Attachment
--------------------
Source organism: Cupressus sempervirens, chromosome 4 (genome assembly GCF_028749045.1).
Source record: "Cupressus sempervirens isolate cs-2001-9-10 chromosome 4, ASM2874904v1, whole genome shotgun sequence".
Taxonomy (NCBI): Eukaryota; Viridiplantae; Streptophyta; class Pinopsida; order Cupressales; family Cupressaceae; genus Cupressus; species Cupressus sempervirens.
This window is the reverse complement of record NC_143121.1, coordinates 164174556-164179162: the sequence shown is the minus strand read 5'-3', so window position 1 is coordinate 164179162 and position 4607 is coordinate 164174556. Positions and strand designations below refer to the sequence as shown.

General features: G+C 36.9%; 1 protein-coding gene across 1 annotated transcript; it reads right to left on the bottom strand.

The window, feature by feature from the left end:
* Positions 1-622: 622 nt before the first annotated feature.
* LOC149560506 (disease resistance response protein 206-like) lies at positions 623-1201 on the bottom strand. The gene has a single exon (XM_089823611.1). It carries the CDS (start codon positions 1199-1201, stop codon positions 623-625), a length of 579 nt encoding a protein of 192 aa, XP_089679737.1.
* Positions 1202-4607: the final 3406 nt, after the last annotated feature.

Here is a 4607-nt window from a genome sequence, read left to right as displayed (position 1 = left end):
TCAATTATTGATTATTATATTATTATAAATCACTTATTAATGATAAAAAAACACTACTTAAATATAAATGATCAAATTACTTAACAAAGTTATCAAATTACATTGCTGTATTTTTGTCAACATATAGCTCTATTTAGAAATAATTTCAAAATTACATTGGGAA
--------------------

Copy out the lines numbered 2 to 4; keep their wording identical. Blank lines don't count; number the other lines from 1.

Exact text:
Source record: "Cupressus sempervirens isolate cs-2001-9-10 chromosome 4, ASM2874904v1, whole genome shotgun sequence".
Taxonomy (NCBI): Eukaryota; Viridiplantae; Streptophyta; class Pinopsida; order Cupressales; family Cupressaceae; genus Cupressus; species Cupressus sempervirens.
This window is the reverse complement of record NC_143121.1, coordinates 164174556-164179162: the sequence shown is the minus strand read 5'-3', so window position 1 is coordinate 164179162 and position 4607 is coordinate 164174556. Positions and strand designations below refer to the sequence as shown.